3 Essentials to Developing Powerful Presentations – Part 2

Powerful presentations are vital to building your credibility when communicating with colleagues, senior leaders, board members, clients, or staff. In Part 1 of this article, I focused on the preparation phase, and action steps that need to be taken in advance to ensure success. The next two phases include the presentation itself, and feedback to refine your skills following the presentation.

Presentation (Your Delivery during the Meeting)

It’s OK to be nervous. However, the best way to overcome nervousness is to be prepared and know your topic better than anyone else. Eventually the nerves will subside.

Speak clearly and with confidence. Pace yourself, so as not to speak too fast or too slow – because both drive audiences crazy. If you have difficulty enunciating certain words, do not use them. Also, be careful not to speak in a monotone manner; it will put people to sleep.

Be mindful of your body language. A genuine smile is a great way to warm a group up, so be very conscientious of your facial expressions throughout your presentation. Your body language should be relaxed to convey confidence, and throughout your presentation be sure to scan the room with positive eye contact and a periodic smile. If your eyes focus solely on your presentation notes or the PowerPoint slides on the projection screen throughout the entire presentation you will lose the audience, and you will not be able to assess whether they are embracing your message or are board stiff. Also be extremely mindful of your posture and hand gestures. Remember, not only is the audience listening to you – but they are also looking at you.

Make your presentation memorable. Start with a strong opening, typically interesting facts and figures are a good way to get the audience stirred, or with a little taste of humor. Next, make sure you have an impactful middle — this is where your knowledge and expertise of the subject matter will make all of the difference. Don’t lose the audience with too many big words, but at the same time don’t talk down to the audience. There is a fine line between a presenting your information with confidence and finesse, and totally missing an opportunity to “wow” your audience. Prior to closing your presentation, allow a few minutes to take a few questions. And, if asked a question that you cannot answer, don’t fake it. Respond appropriately indicating that you will find out and get back with them a.s.a.p. Most important, end with a memorable closing, usually a great supporting quote helps round off your presentation.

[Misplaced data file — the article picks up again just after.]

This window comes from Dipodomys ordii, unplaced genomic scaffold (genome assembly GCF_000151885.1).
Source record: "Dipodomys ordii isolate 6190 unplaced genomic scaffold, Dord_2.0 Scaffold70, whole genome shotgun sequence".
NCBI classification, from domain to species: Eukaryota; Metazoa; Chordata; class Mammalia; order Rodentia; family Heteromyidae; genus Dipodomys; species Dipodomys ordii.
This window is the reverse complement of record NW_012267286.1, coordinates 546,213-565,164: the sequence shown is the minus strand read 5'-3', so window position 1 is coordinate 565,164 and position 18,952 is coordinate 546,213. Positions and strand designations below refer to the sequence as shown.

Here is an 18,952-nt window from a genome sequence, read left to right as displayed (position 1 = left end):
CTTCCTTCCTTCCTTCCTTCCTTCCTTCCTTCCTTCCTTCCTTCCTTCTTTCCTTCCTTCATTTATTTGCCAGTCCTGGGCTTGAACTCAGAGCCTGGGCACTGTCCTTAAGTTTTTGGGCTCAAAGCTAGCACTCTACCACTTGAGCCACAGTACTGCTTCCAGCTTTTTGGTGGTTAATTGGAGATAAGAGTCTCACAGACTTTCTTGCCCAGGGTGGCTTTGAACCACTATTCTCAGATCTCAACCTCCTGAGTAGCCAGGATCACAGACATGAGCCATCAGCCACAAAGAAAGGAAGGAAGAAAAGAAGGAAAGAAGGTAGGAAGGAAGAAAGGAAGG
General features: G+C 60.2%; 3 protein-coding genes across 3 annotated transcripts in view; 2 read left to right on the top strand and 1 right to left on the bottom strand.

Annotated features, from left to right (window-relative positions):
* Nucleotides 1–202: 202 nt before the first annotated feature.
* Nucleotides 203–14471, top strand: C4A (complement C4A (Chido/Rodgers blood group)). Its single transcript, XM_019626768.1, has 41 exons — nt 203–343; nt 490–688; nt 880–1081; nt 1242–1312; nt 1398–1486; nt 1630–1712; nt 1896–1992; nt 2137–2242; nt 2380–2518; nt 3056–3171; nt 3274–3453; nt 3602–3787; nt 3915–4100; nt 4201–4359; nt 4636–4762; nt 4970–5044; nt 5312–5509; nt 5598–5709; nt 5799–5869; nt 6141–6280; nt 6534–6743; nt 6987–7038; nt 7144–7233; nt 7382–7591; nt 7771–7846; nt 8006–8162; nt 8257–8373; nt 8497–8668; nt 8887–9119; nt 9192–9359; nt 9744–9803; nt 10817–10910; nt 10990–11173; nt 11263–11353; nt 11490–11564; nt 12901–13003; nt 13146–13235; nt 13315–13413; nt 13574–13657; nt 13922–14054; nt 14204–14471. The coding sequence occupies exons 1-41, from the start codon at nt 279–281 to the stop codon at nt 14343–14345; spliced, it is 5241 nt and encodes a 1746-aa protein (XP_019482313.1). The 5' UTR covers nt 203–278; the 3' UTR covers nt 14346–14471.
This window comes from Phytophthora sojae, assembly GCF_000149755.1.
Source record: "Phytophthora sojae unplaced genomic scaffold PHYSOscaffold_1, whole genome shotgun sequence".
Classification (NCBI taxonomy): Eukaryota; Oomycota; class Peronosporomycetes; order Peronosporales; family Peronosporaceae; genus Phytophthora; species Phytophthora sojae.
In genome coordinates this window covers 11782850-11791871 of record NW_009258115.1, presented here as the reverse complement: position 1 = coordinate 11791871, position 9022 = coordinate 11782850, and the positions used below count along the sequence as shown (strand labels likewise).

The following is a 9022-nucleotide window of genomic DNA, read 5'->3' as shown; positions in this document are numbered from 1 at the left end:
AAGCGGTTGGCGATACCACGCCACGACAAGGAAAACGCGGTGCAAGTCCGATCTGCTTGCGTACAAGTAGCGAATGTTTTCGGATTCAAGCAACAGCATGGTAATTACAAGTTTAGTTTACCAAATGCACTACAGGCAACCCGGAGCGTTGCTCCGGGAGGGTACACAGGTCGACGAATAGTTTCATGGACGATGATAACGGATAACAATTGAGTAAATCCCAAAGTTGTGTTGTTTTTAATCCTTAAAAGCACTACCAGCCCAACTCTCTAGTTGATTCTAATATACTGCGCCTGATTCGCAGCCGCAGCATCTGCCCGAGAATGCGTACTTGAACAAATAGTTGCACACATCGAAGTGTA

Walk the room. When presenting to small groups, using the opportunity to walk around the room is extremely effective. Periodically gaze across the entire room, using positive eye contact and smiling as often as possible to convey a sense of confidence. Of course, walking the ballroom is not effective if you are presenting to a large group in the 100′s because then everyone cannot see you. In these instances, stay on the stage or at the front of the room, periodically pacing from one side to the other to keep everyone’s attention. When presenting to large groups, I always prefer and request a wireless microphone for this very reason.

Be mindful of the time. If there is a clock in the room, periodically glance at it to ensure you stay within your allotted timeframe. I have been in meetings where the speaker went over their allocated time and participants started leaving. My suggestion, respect people’s time. That’s why handouts are so helpful. If you are running out of time, you can always advise participants to review the handouts later for more details.

Feedback for Refinement (After the Meeting)

Solicit audience feedback. The manner in which you solicit feedback depends on the audience you are presenting to. When I’m facilitating a training workshop, I always handout participant feedback forms. When I am presenting to small groups, I usually speak with the meeting planner afterwards to get their feedback on the effectiveness of my presentation and suggestions for improvement.

Use feedback to improve your skills. It’s tough accepting constructive criticism and feedback when you have worked so hard preparing for a presentation or to facilitate a training workshop. However, you must take it all in stride and use what you learn to improve your presentation style. If you continue to hear the same criticism over-and-over again (you use your hands to much, you pace too much, you let the audience take control too much, you didn’t use eye contact with the audience, etc.) then it is a chronic blind-spot that you need to work on eliminating. It’s OK to be sensitive, but use this type of feedback as an opportunity to learn and grow over time. When you begin to hear the same criticisms less over time, you’ll know that you have mastered them.

In closing, my list of tips for a powerful presentation is not all inclusive. However, hopefully it has gotten your creative juices going and in the future you will consider some of these tips to improve your presentation skills. There hundred of other tips to help you improve. I give hundreds of presentations each year, but I still review books and other self-help resources to refine my skills. Believe me, your first, second, or maybe even fiftieth presentation will not be perfect – but the more you do over time the more confident you will become.